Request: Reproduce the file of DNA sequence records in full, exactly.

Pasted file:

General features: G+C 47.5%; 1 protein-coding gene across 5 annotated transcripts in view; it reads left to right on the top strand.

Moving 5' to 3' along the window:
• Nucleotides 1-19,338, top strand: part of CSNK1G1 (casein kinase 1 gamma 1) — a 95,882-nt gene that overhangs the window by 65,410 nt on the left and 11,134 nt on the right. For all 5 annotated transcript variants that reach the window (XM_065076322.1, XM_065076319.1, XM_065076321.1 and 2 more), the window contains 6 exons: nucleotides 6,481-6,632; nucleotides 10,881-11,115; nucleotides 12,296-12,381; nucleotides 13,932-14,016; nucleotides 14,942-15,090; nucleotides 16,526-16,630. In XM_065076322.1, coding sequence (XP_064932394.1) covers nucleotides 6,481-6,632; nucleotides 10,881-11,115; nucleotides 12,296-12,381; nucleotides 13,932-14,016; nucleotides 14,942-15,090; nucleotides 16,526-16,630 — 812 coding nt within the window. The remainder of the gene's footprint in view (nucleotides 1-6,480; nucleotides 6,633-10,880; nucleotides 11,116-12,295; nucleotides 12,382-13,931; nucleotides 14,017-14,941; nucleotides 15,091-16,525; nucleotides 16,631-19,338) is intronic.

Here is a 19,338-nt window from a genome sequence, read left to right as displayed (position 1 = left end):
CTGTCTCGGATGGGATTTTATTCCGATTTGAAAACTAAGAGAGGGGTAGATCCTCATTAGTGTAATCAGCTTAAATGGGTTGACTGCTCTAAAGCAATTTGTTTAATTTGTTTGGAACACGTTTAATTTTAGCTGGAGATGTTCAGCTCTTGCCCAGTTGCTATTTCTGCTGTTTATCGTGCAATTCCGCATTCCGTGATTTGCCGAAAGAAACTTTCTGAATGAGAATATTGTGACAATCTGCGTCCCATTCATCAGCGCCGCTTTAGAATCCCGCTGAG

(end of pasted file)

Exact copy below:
General features: G+C 47.5%; 1 protein-coding gene across 5 annotated transcripts in view; it reads left to right on the top strand.

Moving 5' to 3' along the window:
• Nucleotides 1-19,338, top strand: part of CSNK1G1 (casein kinase 1 gamma 1) — a 95,882-nt gene that overhangs the window by 65,410 nt on the left and 11,134 nt on the right. For all 5 annotated transcript variants that reach the window (XM_065076322.1, XM_065076319.1, XM_065076321.1 and 2 more), the window contains 6 exons: nucleotides 6,481-6,632; nucleotides 10,881-11,115; nucleotides 12,296-12,381; nucleotides 13,932-14,016; nucleotides 14,942-15,090; nucleotides 16,526-16,630. In XM_065076322.1, coding sequence (XP_064932394.1) covers nucleotides 6,481-6,632; nucleotides 10,881-11,115; nucleotides 12,296-12,381; nucleotides 13,932-14,016; nucleotides 14,942-15,090; nucleotides 16,526-16,630 — 812 coding nt within the window. The remainder of the gene's footprint in view (nucleotides 1-6,480; nucleotides 6,633-10,880; nucleotides 11,116-12,295; nucleotides 12,382-13,931; nucleotides 14,017-14,941; nucleotides 15,091-16,525; nucleotides 16,631-19,338) is intronic.

Here is a 19,338-nt window from a genome sequence, read left to right as displayed (position 1 = left end):
CTGTCTCGGATGGGATTTTATTCCGATTTGAAAACTAAGAGAGGGGTAGATCCTCATTAGTGTAATCAGCTTAAATGGGTTGACTGCTCTAAAGCAATTTGTTTAATTTGTTTGGAACACGTTTAATTTTAGCTGGAGATGTTCAGCTCTTGCCCAGTTGCTATTTCTGCTGTTTATCGTGCAATTCCGCATTCCGTGATTTGCCGAAAGAAACTTTCTGAATGAGAATATTGTGACAATCTGCGTCCCATTCATCAGCGCCGCTTTAGAATCCCGCTGAG